August 13, 2019
Inspiring the Next Generation of Coders With Girls Who Code
August 13, 2019
Software.org’s Girls Who Code class graduated last Thursday, celebrating the skills they gained over the past seven weeks in the Summer Immersion Program. Our class of 20 DC-area high school girls learned coding languages to create websites, program apps, and control robots. They took field trips outside the classroom and heard from visiting speakers, meeting female leaders in tech from engineers to senators.
We’ve partnered with Girls Who Code for the past five years, helping launch the Summer Immersion Program in DC in an effort to help the US tech industry better represent the diversity of America. As of 2017, fewer than 1 in 5 computer science graduates and 24% of computer scientists were women. Meanwhile, Girls Who Code alumni who have declared their majors chose to major in computer science and related fields at a rate 15 times the national average. By supporting programs like the Girls Who Code Summer Immersion Program, Software.org aims to continue to encourage young women and girls to pursue careers in tech.
This summer’s program would not have been possible without the support of our partners:
- Senator Jacky Rosen for welcoming our class to Capitol Hill and sharing how her experience as a computer programmer and software developer has shaped her career in politics;
- Alexandra Reeve Givens for speaking about her experience working in the intersection between technology and law as the executive director of the Institute for Technology Law & Policy at Georgetown Law;
- Stephanie Bednarek for explaining the benefits of going into STEM from her perspective as an engineer who now works as Director of Commercial Sales at SpaceX;
- Jackie Schrag, Tucker Harris, and Leeza Luncheon of the Center for Strategic & International Studies iDeas Lab Web Team for demonstrating how they use their web development skills to make international relations policy more accessible to a wider audience;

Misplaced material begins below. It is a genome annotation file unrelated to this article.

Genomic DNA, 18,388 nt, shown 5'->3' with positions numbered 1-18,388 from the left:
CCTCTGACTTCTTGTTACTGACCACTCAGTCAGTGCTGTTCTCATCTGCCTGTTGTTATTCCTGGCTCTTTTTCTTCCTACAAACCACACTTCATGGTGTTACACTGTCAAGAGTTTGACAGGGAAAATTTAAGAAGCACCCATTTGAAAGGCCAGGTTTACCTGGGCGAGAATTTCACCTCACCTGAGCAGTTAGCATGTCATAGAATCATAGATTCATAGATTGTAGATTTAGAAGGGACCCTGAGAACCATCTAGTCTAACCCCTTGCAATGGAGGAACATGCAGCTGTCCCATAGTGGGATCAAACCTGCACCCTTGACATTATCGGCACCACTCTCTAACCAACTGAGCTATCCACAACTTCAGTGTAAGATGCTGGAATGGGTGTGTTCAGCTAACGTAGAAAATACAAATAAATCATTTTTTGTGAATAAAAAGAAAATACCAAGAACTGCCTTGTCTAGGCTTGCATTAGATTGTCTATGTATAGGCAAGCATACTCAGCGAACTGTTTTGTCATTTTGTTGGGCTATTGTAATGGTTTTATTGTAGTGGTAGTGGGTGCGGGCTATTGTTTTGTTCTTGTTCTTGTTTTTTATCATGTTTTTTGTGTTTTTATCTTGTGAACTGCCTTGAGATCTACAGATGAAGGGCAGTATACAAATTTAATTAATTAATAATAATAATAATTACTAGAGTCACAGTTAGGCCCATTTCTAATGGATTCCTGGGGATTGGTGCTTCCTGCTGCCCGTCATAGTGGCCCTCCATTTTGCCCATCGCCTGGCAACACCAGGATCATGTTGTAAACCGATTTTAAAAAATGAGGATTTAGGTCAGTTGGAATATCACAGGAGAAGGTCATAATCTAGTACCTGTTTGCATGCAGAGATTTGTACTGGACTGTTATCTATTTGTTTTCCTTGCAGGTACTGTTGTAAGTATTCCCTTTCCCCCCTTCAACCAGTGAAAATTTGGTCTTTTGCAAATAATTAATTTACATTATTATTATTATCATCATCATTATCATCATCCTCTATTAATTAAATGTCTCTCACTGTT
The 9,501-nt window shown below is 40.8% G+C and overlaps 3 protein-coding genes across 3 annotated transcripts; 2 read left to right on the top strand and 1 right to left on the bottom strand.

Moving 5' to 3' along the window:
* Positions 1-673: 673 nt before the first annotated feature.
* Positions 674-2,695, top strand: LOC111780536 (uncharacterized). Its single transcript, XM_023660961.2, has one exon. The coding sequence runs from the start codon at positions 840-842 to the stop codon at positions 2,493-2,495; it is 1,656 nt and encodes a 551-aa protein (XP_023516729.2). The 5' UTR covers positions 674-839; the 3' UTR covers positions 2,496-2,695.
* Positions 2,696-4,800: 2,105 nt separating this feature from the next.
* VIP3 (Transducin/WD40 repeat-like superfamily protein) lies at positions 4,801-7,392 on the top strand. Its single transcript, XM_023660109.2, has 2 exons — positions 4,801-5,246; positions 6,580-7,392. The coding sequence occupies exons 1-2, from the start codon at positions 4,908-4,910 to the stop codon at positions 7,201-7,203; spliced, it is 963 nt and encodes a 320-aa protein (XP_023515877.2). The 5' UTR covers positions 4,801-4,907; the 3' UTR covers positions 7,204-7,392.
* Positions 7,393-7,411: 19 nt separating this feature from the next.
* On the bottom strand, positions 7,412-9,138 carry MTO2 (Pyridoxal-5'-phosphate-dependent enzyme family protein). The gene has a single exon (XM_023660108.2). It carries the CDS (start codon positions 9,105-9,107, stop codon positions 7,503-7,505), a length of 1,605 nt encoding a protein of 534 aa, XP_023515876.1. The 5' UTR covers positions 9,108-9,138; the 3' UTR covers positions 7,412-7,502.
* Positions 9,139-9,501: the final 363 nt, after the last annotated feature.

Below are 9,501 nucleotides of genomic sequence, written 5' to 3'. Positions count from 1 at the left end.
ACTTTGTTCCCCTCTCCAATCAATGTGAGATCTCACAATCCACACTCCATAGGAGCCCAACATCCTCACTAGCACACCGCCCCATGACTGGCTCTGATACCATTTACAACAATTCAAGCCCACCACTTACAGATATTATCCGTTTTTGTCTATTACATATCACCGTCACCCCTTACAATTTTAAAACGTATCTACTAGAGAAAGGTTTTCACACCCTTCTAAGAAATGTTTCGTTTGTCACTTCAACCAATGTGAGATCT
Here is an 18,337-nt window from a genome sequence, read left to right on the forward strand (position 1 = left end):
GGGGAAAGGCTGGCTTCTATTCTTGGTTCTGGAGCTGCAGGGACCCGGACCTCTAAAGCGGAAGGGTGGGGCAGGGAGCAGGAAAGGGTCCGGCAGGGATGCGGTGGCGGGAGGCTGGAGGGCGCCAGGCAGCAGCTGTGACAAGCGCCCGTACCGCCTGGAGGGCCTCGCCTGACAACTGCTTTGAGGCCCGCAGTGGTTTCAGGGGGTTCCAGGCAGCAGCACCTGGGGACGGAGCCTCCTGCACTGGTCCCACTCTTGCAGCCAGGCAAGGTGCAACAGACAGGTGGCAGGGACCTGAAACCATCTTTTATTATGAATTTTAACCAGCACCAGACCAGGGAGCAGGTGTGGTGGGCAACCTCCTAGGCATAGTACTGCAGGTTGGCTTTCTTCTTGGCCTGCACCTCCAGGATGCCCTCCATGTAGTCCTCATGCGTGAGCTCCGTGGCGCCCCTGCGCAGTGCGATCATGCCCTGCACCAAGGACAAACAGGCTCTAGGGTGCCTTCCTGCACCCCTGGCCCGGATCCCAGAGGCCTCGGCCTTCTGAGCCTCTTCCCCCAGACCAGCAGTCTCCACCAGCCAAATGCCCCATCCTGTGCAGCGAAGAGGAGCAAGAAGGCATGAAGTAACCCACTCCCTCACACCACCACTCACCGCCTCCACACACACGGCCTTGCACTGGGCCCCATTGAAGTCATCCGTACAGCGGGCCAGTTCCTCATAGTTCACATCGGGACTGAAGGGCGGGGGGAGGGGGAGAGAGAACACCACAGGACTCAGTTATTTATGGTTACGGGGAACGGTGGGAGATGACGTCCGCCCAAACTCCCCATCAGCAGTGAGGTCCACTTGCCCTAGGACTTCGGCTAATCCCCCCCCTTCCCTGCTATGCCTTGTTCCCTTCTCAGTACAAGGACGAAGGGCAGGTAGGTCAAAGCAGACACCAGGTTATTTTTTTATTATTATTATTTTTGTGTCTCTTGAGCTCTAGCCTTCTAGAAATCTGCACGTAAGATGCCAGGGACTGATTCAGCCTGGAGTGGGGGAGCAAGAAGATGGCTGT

- FCC Commissioner Jessica Rosenworcel for explaining what the FCC does in the realm of tech policy, from cybersecurity to closing the digital divide and the importance of digital skills in the future economy;
- Microsoft for hosting Mentorship Day and enabling our students to meet with and get advice from female leaders in tech;
- Georgetown Law’s Institute for Technology Law & Policy for hosting this year’s class;
- This year’s graduation keynote speaker, Elaine Filadelfo from Twitter, for her inspiring message about all the important things girls and women have to offer in the tech industry;
- Last but not least, our teachers, who took time out of their summer to equip our class with coding skills, answer their questions, and provide endless encouragement.
It’s been an exciting and inspiring summer and we can’t wait to see what our class will do next. Congratulations to the Girls Who Code Class of 2019!
Executive Director, Software.org
As the founding executive director of Software.org, Chris Hopfensperger leads the foundation’s efforts to help policymakers and the general public better understand the impact that software has on our lives, our economy, and our society. He also helps translate the foundation’s philanthropic and forward-looking agenda into efforts to address key issues facing the software industry.